Smart cities and urban laboratories

Disabled access and inclusion are some of the factors that smart cities want to promote [Keoni Cabral/Flickr]

The Smart City World Congress provides a platform for innovators to meet with people who can implement their ideas. This year’s edition is promoting projects that solve everyday problems. EURACTIV’s partner El País – Planeta Futuro reports.

Helping visually impaired people enjoy a walk more safely. Enabling an unemployed neighbour to find work delivering packages. Knowing where and how to dispose of problematic waste. These are some of the solutions that are on show at the Smart City World Congress being held in Barcelona this week.

One of the criticisms most frequently levelled at the smart city concept, which uses digital or information and communication technologies to enhance quality and performance of urban services and to reduce costs and resource consumption, is its high economic cost and alleged disconnection from reality.

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Governments invest billions of euros in equipping their cities with digital infrastructure that citizens either do not know about or simply do not notice. The point of StartUp4Cities, an initiative run by the Spanish Network of Smart Cities (RECI), its Portuguese counterpart and Fundetec, is to promote proposals that have a direct impact on city management.

“The idea is to create a network of urban laboratories,” explained May Escobar, director of innovation at Fundetec. On many occasions, entrepreneurs find it difficult to test their products in real-world conditions before developing them. StartUp4Cities provides a platform where businesses and cities can collaborate on projects, with the possibility of allocating grants.

At this year’s call for proposals, the second of its kind, more than 100 Spanish and Portuguese projects were submitted. Twenty reached the final round and presented their ideas to representatives from 50 cities and communities. Escobar explained that this was a good way of exposing the projects to real-world considerations. A start-up is considered to be an SME when it has proven the viability of its business model. “Validating their ideas within a short period of time can help increase their chances for success,” she added.

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Mapp4All was one of the five highest rated projects. It is an app developed by the Equipara Foundation and, in the words of one of its creators, Josep Esteba, seeks to be the “Wikipedia of accessibility”. The application collects data on a city’s main points of interests and collates information relating to disabled-access. It also uses publicly-available information about buildings and their construction with everything being checked by a dedicated team.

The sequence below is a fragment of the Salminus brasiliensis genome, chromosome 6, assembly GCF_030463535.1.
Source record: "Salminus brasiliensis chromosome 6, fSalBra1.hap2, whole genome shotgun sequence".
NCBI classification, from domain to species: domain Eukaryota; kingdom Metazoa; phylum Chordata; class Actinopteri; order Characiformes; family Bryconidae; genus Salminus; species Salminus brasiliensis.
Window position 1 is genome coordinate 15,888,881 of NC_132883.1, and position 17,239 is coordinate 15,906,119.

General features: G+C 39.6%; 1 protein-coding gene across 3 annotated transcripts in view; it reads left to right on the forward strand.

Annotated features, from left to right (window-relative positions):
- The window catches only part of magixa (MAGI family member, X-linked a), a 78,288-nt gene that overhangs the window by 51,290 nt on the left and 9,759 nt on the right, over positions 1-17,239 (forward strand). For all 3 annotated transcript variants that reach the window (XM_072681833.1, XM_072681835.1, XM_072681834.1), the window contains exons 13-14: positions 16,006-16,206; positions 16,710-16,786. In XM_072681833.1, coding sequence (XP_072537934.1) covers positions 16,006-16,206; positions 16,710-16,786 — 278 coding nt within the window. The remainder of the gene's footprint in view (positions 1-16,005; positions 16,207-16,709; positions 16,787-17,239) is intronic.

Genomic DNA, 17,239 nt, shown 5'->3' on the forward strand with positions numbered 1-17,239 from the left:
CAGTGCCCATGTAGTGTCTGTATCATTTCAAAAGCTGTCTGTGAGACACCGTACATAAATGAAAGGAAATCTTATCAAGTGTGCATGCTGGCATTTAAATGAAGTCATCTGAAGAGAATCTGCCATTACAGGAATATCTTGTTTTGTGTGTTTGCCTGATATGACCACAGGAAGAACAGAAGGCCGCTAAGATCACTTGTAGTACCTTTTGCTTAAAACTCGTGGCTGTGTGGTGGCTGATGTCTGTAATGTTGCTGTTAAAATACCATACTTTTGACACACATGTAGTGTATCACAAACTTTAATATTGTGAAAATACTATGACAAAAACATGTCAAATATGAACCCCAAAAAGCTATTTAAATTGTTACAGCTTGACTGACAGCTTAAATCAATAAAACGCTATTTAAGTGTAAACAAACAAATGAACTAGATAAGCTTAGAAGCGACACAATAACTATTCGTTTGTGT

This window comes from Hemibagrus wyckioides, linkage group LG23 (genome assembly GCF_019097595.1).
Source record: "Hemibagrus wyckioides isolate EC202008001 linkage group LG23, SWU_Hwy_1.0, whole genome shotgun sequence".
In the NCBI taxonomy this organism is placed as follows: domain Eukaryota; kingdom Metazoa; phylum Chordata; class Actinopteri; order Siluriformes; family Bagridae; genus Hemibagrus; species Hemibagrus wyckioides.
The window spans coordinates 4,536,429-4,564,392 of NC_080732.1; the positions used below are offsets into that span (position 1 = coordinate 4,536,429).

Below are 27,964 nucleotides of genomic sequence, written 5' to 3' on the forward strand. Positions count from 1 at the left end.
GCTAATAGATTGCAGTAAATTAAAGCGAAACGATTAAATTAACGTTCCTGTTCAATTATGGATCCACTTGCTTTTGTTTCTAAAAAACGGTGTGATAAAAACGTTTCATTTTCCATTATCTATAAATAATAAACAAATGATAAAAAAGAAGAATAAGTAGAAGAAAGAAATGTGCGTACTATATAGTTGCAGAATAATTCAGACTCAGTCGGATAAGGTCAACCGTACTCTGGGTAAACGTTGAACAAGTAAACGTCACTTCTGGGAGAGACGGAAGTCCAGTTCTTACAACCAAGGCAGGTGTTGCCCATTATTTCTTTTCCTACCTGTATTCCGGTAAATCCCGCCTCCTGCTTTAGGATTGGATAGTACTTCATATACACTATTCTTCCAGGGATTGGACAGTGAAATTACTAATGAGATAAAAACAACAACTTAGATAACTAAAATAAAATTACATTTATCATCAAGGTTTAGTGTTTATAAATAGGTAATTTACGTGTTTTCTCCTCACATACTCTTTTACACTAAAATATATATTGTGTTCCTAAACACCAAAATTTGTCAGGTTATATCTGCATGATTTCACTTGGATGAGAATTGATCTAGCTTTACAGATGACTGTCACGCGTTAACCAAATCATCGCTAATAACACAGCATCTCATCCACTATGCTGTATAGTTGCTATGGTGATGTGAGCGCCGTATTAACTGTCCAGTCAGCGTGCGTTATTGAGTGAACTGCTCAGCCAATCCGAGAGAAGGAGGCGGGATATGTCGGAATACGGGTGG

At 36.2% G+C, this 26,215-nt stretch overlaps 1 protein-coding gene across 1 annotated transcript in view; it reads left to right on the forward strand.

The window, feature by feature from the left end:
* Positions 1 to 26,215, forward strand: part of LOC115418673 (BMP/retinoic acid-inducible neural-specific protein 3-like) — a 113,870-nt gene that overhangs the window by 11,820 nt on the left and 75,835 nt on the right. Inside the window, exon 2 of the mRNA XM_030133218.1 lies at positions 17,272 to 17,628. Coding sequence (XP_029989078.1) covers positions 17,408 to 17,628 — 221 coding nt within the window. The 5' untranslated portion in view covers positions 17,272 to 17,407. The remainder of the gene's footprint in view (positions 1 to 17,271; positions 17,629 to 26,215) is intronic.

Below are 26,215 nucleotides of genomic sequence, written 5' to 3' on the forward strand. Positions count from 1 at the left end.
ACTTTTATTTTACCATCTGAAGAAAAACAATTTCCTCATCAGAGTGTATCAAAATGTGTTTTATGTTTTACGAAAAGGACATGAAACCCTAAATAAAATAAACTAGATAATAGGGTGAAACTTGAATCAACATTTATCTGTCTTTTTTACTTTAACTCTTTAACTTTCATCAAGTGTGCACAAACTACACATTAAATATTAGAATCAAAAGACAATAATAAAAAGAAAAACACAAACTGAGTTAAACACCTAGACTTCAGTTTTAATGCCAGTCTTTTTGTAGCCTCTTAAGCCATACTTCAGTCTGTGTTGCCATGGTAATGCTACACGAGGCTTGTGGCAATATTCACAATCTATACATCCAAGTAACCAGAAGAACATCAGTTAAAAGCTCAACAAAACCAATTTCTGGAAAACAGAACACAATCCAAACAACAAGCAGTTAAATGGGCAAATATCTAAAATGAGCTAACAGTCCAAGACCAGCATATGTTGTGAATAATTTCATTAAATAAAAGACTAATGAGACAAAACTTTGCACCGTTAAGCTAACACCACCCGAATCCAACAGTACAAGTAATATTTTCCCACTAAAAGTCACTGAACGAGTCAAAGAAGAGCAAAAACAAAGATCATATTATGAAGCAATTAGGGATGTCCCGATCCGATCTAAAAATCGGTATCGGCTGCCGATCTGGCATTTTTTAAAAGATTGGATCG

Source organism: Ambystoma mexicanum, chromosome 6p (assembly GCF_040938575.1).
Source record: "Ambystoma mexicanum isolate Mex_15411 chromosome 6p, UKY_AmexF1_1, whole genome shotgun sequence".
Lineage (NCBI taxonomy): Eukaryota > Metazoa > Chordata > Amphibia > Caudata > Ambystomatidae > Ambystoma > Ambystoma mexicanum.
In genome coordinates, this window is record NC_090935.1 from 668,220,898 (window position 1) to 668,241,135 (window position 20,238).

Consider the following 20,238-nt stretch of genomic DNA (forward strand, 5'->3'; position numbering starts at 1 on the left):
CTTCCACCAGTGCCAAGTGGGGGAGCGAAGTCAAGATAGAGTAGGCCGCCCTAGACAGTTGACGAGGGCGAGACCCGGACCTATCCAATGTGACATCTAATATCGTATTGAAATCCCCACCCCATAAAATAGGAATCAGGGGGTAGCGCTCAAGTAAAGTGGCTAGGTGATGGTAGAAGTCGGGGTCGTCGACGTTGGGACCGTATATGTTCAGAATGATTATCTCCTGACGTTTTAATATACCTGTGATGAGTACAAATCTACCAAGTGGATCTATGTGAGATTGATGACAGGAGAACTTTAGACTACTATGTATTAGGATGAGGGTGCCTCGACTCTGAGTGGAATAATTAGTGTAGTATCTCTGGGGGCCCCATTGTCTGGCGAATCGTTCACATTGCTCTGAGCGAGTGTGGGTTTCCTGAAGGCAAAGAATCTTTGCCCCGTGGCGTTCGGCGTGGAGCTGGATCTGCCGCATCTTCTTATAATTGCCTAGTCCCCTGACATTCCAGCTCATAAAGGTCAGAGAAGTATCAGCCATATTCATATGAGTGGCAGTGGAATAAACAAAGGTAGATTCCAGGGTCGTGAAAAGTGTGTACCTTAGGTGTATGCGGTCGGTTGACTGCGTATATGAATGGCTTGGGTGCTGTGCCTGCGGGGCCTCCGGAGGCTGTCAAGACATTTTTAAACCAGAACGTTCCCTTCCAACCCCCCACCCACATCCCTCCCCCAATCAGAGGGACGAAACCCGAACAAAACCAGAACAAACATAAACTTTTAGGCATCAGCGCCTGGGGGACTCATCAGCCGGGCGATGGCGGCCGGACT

“These proposals cost governments and authorities nothing, but add excellent intangible value,” said Ana Puertas, co-founder of DisabledPark, the start-up that won the first edition of the scheme last year. The app has already geo-tagged 25,000 disabled parking spaces in Spain. Puertas, who herself is handicapped, said that she came up with the idea when she was unable to find a suitable parking space one day and no-one was able to help her.

“We’ve carried out a test in Rivas Vaciamadrid, and another in Santander, and now the governments of, among others, Madrid and Zaragoza, have sent us data about their disabled parking spaces,” explained the co-creator of DisabledPark. It is not the only project to have been actually field-tested in an urban environment.

Vadebike has been operational since last April and has 150 points scattered around Barcelona. It consists of a network of bike stands that can be paid for using contact-less payment. The inverted-arch design secures not only the bike frame, but also the saddle. “This system costs a fifth of what you would pay for a bike-sharing scheme,” explained Javier Achiaga, one of the project’s creators.

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The call for proposals considers projects in different stages of maturity. “In some cases, start-ups need to be assessed in a large urban environment,” explained Escobar.

It seems that cities are interested in the ideas, if the number of questions levelled at the projects were anything to go by. “Here is where innovative projects can be seen and where people can get in on the ground floor. They can become pioneers in implementing their ideas,” Escobar added.

Another highly-rated idea is Participare, an innovation from the Portuguese start-up, ChangeTomorrow. It is a platform that is dedicated to implementing participatory, multilingual budgeting and facilitating open management. “Initiatives of this nature often fail due to lack of participation from citizens or a lack of trust between the parties concerned. We seek to ensure that participants can be identified, that commitments are maximised and that the voting procedure is reliable,” explained Cesar Silva, director general of ChangeTomorrow.

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